SE: That’s impossible. This problem is so unacceptable.

UE: I feel unacceptable.

UN: But what if I’m okay just as I am?

CH: My brain is tricking me into feeling more embarrassment than I have to.

CB: I’ve decided to let go of all this excess embarrassment.

UA: I’m releasing all my old, stored memories of embarrassment.

H: I’ve decided to accept myself no matter what.

You may want to tap through this two or three times. If you have a specific embarrassing situation that comes to mind, just focus on it (i.e. remember it) while you do the tapping.

Also, try tapping BEFORE you go someplace where you’re afraid you might have an embarrassing experience. Usually when you’re afraid of something, your brain is accessing an old stored memory of a bad experience (even though you’re probably not conscious of doing so.) This will help to reduce some of the stress ahead of time and, as I’m sure you know, when you’re less stressed, your digestion will tend to be calmer.

Please leave a comment below and let me know how the tapping works for you.

But before I go, let me rant a bit.

Embarrassment and digestive problems are so unacceptable that you might not even admit to yourself when you’re embarrassed. Well, no surprise if you’ve managed to stuff it down. It’s what we’re taught to do.

The embarrassment of IBS symptoms can rouse a big fear of rejection. And no wonder! There is a long tradition – at least in the Western world – telling you that your body is shameful and should be silent and compliant at all times. You want to be accepted, normal… maybe even perfect?

After all, perfect people don’t have any problems. (If there are any perfect people.) So it’s easy to feel even more embarrassment by imagining that you have flaws that other people don’t. You just don’t see their imperfections as clearly as you see your own. The reality is, pretty much everyone has something they want to hide…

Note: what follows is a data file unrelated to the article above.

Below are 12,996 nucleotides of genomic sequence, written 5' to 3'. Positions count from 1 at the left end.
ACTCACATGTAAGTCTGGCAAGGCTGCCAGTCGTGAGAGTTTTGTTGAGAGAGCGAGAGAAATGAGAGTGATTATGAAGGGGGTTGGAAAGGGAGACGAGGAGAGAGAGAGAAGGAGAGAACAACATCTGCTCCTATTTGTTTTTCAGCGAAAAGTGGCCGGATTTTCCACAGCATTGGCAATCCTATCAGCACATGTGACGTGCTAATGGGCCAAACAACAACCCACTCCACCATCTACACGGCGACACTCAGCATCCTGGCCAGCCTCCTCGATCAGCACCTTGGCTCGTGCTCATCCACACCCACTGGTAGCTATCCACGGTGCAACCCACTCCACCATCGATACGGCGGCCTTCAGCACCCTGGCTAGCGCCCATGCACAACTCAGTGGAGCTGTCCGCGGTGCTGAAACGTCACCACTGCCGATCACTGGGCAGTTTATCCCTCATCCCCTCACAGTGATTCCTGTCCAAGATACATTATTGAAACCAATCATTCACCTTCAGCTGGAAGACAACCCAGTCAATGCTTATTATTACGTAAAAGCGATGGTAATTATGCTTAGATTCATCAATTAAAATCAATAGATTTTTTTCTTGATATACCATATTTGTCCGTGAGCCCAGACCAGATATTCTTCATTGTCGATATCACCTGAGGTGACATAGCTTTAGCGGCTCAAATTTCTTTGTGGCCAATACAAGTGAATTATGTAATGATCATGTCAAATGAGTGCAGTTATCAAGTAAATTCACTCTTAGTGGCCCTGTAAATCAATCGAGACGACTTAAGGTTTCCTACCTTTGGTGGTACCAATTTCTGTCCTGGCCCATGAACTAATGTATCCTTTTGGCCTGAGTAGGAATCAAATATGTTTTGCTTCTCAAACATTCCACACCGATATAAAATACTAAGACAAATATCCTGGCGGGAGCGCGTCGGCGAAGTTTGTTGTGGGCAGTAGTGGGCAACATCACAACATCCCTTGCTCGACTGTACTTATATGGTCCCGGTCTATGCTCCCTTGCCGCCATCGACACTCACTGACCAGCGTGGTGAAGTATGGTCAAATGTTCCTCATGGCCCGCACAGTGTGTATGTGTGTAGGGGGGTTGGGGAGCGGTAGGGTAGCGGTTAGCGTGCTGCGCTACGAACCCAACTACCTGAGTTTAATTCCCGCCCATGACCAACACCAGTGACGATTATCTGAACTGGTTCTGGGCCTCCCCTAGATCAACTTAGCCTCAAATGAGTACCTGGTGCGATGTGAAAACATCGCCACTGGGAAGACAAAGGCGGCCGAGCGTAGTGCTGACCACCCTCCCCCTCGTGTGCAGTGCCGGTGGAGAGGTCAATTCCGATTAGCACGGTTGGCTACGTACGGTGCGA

And here’s the elephant in the closet: when it comes to digestion and… ahem… pooping, our society is in BIG denial. Digestive problems are the second biggest reason people miss work! We ALL have to poop – in fact our very LIVES depend on it.

So you’d think we’d all be a bit more mature when it comes to talking about digestion and digestive problems but, as a society, we’re still stuck with Victorian-era views. The subject of digestion and going to the bathroom is unmentionable in polite conversation, unless you are talking about your baby or your dog (in which case, it’s okay to talk ad nauseam about it.)

Why am I ranting about this? Because the next time you feel embarrassed I think it’s fair for you to consider this: maybe YOU’RE not the problem. Maybe the problem is our culture’s pretence that pooping and the digestive system are bad or dirty and that you’re the only one with the pooping problem.

Okay, I’ll shut up now. Please do leave me a comment or your own mini-rant. Thanks and see you next time.

13 thoughts on “How to Reduce the Embarrassment of IBS”

  1. Carol Deaville

    I have IBS and M.S.
    After having an accident this morning with my “carer” I felt so embarrassed but I tried the tapping and it did help!
    Thank you